woman had been showing houses to Madeline for the last two months,
and she knew she'd been a frustrating client because nothing up
until now suited her. She wanted to move away from Los Angeles and
everything reminding her of her previous life. It wasn't because
she hadn't been happy, on the contrary, life with her recently deceased
husband had been close to ideal.
Don's fatal automobile accident a
little more than a year ago had devastated her, his memory haunted
their home. Despite her two children, she felt lonely and purposeless.
She desperately needed new surroundings in order to recover. Because
she'd received a large insurance settlement from Don's estate, and
combined with the sale of their home, a new beginning was possible.
Most of the homes Flossie had shown
Madeline had been satisfactory, but reminded her too much of the
ranch style house she wanted to leave behind. She'd seen several
Spanish type bungalows with heavy tiled roofs and white stucco walls
and lots of wrought iron, but somehow they hadn't appealed to her.
Earlier that morning, when she'd
called the real estate woman to see if she'd located any more property
to show her, Madeline recognized annoyance in Flossie's voice.
"As I tried to explain to you the
last time you were here, Mrs. Kennon, I've shown you every decent
house that's for sale from Casitas Springs to Wheeler's Gorge. Everything
else listed is out of your price range or unsuitable."
Disappointed but not willing to give
up, Madeline said, "Maybe one of the houses you think is unsuitable
might be exactly what I want. Why don't you show me some of those?"
The woman agreed, though reluctantly,
to meet her in the afternoon and take her to the less desirable
properties. Flossie had certainly been correct in her estimation
of the first place she'd driven Madeline. Not only was it unsuitable,
it was uninhabitable. In such a state of disrepair, Madeline doubted
the crumbling building could be salvaged by the handiest of persons,
which she wasn't. And she began to wonder if Flossie hadn't been
right after all, and they were both wasting their time.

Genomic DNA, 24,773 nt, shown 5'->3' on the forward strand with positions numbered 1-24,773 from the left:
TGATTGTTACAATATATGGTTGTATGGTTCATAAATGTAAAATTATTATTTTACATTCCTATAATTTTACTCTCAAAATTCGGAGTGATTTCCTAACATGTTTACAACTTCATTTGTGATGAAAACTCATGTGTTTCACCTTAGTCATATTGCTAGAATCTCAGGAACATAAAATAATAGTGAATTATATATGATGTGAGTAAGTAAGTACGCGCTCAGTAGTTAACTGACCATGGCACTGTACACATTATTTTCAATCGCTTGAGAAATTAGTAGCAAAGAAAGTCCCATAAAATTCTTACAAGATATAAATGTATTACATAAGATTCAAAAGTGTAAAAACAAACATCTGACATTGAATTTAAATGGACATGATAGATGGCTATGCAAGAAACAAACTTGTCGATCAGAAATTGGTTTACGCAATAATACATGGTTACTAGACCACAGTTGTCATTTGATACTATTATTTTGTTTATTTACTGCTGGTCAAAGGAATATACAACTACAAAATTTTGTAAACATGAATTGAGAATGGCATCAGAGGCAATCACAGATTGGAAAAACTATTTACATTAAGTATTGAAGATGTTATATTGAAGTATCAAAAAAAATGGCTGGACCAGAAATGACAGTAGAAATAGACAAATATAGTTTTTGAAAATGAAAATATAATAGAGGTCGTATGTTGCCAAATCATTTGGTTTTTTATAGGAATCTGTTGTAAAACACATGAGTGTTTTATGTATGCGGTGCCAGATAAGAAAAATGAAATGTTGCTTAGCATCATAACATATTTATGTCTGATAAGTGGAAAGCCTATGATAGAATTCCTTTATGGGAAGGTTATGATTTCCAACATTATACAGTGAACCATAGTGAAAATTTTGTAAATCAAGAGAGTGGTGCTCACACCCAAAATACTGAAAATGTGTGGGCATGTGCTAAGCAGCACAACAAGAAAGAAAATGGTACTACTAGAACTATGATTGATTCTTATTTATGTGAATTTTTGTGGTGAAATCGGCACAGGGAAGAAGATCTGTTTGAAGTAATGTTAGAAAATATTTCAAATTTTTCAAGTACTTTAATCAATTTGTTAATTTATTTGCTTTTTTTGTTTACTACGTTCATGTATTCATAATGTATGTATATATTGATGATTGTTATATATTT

Before taking Madeline to what she
called "The Weightman place", Flossie explained, "This next one
is an older home and though it's supposed to be in good repair it's
been empty for quite some time. It's in rather an isolated area
and the neighbors are reported to be rather eccentric, but you might
find them interesting."
The less than complimentary description
had heightened Madeline's curiosity. Interesting neighbors might
perk up her boring life.
While waiting for Flossie to unlock
the front door, Madeline admired the four stained glass panels set
into the oversize front door. Flossie flung it open and stepped
aside to allow Madeline to enter.
As she entered the dusty, large foyer
with a wide staircase and a door to the right, and an open arch
to the left, an oddly discomforting sensation settled over her.
It was like a compulsion almost, that she had to have the house.
She certainly didn't want the real estate agent to know what she
was feeling. She might raise the price.
Madeline peered into the room to
her left which was dominated by a large fireplace. Another arch
led to an old fashioned dining room, complete with built?in buffet
and glass?fronted China closet. "H'mmm, no carpets or drapes," she
"But the floors are hardwood. Cleaned
and waxed they'll be beautiful," Flossie countered and opened the
door on the right, ushering Madeline into a large, sunny room, two
walls lined with shelves. "This will be perfect for you, Madeline.
You told me you needed a big room for your hobbies."
Flossie was right. It was large enough
for her bedroom furniture and her loom, with plenty of storage for
her yarn and craft supplies. Madeline found it difficult to murmur
a noncommittal, "Um huh."
Flossie waddled across the floor
and opened another door. "And here's the downstairs bathroom."
Peering in, Madeline exclaimed, "Goodness,
it's ghastly, and the bathtub is a relic." Though the room desperately
needed paint, it wasn't all that bad. The sink wasn't chipped, only
dirty. An attempt had been made at modernization with the addition
of cabinets, and Madeline could live with the old-fashioned green
tile with black trim. Actually, she'd always wanted a claw?footed
tub. She tried not to smile.
Reaching for the handle on the toilet,
Flossie pushed down and it flushed with a rush of water. "It works."
She sounded surprised.
"That's something anyway." Madeline
swatted at a cobweb protecting another door leading out of the bathroom.
"Bet the house is full of mice."
"Didn't you tell me your little girl
has a cat? Surely it'll take care of the mice."